Visit ne.ng.mil to learn more about the Nebraska National Guard.

This article printed in the May/June 2017 edition of Omaha Magazine.

Nebraska’s Capital

January 25, 2017 by
Photography by Contributed

When Nebraska achieved statehood on March 1, 1867, it was the turning point in a 12-year-long, bitter, and sometimes violent struggle to move the capital from Omaha to…well, anywhere except Omaha.

“Divisiveness festered the moment Congress organized the Nebraska Territory on May 30, 1854. The first territorial governor, Francis Burt, arrived in October to determine the capital’s location. In ill health, Burt was besieged by “every influential man in the territory”—especially those with large landholdings in fledgling towns near the Missouri River. Though Burt appeared to favor Bellevue, a more established settlement predating Omaha, he died just 10 days later and “sought in the grave that repose which it was evident he could never find in Nebraska,” according to James Savage and John Bell in their 1894 book, History of Omaha.

“Our pioneer urban developers knew getting the seat of government would help drive their community’s economy. There was no tax base, and they needed all the federal money they could get,” says Harl Dalstrom, retired history professor, University of Nebraska at Omaha. “Even today we may complain about federal spending, but it becomes legitimate and welcome when the dollars come our way.”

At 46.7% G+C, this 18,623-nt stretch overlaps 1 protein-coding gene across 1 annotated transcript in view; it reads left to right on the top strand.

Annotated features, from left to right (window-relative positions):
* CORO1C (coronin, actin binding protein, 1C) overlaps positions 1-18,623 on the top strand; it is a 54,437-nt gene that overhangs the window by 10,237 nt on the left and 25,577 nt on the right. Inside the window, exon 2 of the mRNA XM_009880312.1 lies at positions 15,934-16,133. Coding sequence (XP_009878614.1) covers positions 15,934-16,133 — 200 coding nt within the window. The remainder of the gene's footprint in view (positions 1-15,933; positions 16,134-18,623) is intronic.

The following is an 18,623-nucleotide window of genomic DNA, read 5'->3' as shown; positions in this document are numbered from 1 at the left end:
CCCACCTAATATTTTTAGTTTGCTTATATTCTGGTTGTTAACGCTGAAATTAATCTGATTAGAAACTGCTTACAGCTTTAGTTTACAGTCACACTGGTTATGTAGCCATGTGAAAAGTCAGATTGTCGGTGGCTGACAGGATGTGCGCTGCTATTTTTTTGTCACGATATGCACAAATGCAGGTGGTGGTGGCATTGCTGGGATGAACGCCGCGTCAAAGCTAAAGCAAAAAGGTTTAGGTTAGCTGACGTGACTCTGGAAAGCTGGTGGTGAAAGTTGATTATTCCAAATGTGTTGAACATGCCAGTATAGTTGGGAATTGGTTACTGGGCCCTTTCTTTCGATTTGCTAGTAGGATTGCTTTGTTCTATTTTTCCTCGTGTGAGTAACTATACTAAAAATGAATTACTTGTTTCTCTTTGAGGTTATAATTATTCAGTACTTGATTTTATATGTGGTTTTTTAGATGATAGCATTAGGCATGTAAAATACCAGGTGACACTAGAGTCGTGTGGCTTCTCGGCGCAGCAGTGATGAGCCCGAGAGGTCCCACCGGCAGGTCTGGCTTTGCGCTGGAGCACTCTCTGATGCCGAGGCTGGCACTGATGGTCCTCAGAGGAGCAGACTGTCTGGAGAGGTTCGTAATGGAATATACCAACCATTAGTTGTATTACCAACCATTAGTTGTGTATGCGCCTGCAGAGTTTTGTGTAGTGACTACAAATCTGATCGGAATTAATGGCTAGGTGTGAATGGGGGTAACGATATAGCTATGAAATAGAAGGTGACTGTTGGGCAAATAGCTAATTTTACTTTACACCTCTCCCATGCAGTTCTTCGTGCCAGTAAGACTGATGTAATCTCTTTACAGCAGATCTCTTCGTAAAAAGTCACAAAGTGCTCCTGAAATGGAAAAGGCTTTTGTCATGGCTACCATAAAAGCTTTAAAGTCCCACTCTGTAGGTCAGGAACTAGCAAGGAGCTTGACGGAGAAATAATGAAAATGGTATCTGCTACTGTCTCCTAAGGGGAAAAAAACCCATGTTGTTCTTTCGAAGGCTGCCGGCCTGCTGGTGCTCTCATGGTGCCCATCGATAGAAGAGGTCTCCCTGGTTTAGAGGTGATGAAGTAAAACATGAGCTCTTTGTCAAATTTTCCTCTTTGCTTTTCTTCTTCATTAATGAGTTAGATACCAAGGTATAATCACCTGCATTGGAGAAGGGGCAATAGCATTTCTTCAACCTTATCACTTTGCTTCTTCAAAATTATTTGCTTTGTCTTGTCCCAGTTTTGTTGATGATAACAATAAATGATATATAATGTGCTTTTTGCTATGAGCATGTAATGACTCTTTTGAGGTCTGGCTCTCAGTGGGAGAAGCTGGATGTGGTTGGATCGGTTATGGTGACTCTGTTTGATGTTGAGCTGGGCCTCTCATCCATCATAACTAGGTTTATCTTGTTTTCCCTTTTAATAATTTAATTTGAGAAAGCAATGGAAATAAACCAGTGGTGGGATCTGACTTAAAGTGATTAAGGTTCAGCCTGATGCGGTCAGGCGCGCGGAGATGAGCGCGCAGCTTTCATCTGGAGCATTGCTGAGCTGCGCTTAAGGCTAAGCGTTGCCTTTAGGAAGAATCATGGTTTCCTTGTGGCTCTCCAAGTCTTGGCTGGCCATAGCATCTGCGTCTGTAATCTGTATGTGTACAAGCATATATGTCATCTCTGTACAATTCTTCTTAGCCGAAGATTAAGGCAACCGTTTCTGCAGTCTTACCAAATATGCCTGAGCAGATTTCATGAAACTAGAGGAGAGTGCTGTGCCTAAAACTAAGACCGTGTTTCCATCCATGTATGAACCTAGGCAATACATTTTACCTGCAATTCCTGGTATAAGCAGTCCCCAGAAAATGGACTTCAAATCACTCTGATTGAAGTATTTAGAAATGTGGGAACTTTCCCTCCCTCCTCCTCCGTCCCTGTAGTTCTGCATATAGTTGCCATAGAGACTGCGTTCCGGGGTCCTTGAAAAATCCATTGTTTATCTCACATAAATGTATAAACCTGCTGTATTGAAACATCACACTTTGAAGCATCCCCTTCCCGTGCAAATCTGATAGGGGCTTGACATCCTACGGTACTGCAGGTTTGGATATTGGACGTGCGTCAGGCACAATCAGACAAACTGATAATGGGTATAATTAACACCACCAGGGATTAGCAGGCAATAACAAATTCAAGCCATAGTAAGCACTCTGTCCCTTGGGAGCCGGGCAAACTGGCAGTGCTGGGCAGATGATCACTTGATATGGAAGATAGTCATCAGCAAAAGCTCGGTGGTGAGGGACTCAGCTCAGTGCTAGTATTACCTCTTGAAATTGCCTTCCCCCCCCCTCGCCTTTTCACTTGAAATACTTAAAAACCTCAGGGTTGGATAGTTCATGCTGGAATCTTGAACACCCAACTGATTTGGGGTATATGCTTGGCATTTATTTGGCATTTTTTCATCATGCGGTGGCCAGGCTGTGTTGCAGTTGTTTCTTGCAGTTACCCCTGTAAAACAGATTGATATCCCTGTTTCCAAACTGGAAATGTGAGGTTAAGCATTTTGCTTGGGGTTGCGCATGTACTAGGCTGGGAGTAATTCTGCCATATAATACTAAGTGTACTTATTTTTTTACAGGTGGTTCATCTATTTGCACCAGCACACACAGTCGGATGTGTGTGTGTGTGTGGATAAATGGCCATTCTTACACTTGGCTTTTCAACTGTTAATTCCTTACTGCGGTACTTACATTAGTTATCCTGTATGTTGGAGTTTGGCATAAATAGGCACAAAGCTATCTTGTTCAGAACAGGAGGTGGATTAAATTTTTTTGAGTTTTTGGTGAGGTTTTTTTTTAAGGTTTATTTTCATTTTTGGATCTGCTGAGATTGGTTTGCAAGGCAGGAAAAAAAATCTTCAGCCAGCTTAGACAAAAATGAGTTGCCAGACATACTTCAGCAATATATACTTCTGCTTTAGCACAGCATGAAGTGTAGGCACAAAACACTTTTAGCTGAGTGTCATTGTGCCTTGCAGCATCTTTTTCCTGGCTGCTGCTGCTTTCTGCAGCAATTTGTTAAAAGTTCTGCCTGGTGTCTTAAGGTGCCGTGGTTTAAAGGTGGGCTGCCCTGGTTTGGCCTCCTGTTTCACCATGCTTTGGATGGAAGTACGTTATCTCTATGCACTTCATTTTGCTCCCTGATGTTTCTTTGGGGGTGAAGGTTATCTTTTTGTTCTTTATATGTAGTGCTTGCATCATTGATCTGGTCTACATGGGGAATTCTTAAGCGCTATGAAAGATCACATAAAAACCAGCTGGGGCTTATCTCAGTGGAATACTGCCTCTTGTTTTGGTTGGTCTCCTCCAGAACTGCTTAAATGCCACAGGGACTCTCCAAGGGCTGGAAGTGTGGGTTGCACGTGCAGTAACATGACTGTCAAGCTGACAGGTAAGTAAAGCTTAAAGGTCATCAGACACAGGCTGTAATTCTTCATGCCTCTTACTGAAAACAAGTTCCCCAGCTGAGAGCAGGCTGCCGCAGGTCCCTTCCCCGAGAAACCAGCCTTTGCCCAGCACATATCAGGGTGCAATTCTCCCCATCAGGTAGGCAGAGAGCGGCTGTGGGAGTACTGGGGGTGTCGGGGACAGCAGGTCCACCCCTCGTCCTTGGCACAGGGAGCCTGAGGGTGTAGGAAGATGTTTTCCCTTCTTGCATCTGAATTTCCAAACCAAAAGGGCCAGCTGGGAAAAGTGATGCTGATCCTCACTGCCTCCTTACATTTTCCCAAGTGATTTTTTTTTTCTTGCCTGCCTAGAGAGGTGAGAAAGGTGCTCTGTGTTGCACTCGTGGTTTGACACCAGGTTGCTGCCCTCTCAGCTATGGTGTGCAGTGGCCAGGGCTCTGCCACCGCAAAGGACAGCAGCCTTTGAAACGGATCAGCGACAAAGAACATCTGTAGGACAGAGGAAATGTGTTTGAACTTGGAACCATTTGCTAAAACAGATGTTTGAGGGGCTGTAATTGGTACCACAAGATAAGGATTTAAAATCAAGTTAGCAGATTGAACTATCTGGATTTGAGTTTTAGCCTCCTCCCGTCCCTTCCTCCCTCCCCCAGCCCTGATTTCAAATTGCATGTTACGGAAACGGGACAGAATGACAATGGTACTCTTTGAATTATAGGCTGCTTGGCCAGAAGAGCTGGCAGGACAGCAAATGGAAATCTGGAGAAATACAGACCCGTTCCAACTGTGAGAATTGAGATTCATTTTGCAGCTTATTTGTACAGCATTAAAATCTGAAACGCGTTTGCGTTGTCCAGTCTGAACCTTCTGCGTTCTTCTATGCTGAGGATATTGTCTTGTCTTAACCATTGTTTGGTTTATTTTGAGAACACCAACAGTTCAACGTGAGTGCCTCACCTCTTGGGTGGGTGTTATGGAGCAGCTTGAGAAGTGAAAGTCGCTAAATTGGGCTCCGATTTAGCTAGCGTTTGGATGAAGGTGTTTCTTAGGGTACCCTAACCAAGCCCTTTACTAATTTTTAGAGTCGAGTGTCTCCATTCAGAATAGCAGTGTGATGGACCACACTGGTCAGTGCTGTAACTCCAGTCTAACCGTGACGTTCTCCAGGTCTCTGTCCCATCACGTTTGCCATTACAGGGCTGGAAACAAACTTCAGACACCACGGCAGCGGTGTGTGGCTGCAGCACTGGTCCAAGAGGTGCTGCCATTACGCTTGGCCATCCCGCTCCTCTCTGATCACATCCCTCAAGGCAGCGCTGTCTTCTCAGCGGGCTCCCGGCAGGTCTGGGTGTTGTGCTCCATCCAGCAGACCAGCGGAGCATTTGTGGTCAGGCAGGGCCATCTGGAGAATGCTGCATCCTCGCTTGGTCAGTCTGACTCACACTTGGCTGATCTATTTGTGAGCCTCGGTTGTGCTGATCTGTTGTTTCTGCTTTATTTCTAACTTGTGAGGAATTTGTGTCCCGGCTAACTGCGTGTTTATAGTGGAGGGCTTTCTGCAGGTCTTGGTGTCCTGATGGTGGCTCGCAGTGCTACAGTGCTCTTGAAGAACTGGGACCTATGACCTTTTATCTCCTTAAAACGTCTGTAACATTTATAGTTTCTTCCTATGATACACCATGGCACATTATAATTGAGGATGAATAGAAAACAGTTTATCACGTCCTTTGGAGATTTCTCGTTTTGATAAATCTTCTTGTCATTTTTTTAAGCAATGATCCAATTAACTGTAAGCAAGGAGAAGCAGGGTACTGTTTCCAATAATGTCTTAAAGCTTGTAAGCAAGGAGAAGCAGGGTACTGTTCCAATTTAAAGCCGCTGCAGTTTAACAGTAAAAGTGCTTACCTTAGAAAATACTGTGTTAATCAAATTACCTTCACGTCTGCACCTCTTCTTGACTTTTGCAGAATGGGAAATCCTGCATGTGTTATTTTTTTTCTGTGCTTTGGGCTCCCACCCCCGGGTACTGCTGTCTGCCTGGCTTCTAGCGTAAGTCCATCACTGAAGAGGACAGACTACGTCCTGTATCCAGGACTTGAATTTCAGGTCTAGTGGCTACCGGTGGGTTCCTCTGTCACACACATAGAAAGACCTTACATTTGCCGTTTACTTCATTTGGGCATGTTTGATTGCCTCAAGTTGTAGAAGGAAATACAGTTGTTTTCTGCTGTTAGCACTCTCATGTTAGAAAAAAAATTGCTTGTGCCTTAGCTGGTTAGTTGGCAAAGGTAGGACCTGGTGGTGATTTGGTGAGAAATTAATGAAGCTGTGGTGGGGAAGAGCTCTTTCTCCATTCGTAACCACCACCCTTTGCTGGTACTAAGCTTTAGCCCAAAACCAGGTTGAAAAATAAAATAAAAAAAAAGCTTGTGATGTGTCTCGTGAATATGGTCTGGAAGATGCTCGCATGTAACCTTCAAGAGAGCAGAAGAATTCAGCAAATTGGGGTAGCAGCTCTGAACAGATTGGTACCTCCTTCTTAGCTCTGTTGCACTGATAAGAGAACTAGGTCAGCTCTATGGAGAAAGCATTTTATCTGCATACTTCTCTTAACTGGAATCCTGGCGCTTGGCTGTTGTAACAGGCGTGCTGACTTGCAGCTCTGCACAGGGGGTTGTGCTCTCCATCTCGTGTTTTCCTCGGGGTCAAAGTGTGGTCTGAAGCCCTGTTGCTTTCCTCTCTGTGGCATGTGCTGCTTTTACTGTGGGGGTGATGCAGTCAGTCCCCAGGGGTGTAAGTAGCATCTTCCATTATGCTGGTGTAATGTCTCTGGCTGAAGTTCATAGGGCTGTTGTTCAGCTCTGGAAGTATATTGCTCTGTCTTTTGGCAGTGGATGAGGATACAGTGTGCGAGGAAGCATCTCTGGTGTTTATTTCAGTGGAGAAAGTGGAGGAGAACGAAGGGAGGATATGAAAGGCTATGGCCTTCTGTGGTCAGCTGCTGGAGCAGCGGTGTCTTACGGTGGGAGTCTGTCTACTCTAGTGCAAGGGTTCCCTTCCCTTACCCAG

The battle for the capital took shape on both sides of the Platte River, a geographical barrier for people north and south of it, and a political dividing line. The Kansas-Nebraska Act that created the Nebraska Territory also focused on slavery’s expansion. The act would destroy Democratic unity in 1860; it split the U.S. into two political parties, with Republicans primarily in the north and Democrats in the south.

Using the Platte as a line of demarcation, Thomas Cuming, territorial secretary and acting governor, divided the Nebraska Territory into eight counties: four north and four south of the river. Although a census showed more people lived south of the Platte, Cuming announced the first legislative session would convene in Omaha.

capital

A rising young Iowa Democrat, Cuming undoubtedly was influenced by his ties to Council Bluffs and his landholdings in Omaha. “Both cities were interdependent as the West expanded. It’s unlikely Omaha would have existed without its ties to Council Bluffs,” says Dalstrom. The Council Bluffs and Nebraska Ferry Co. supported Cuming’s decision, offering its meeting house on Ninth Street between Farnam and Douglas streets for the session beginning Jan. 16, 1855.

Rancor soon was apparent, with delegates from Bellevue and south of the Platte arriving dressed as Indians, wearing red blankets “to indicate their ‘savage’ intentions toward Cuming,” according to Upstream: An Urban Biography of Metropolis Omaha & Council Bluffs, co-authored by Lawrence Larsen, Barbara Cottrell, and Harl and Kay Calame Dalstrom.

Cuming ignored the blanketed delegates. A.J. Hanscom, unofficial leader of the Omaha delegation, was elected Speaker of the House, supported by his friend, Andrew Jackson Poppleton, a master of debate and parliamentary skill. Buoyed by rich Omahans who bribed delegates with money, land, and promises, the two led a joint resolution on Feb. 22, 1855, naming Omaha the capital, with the ferry company’s meeting house becoming the first capitol building.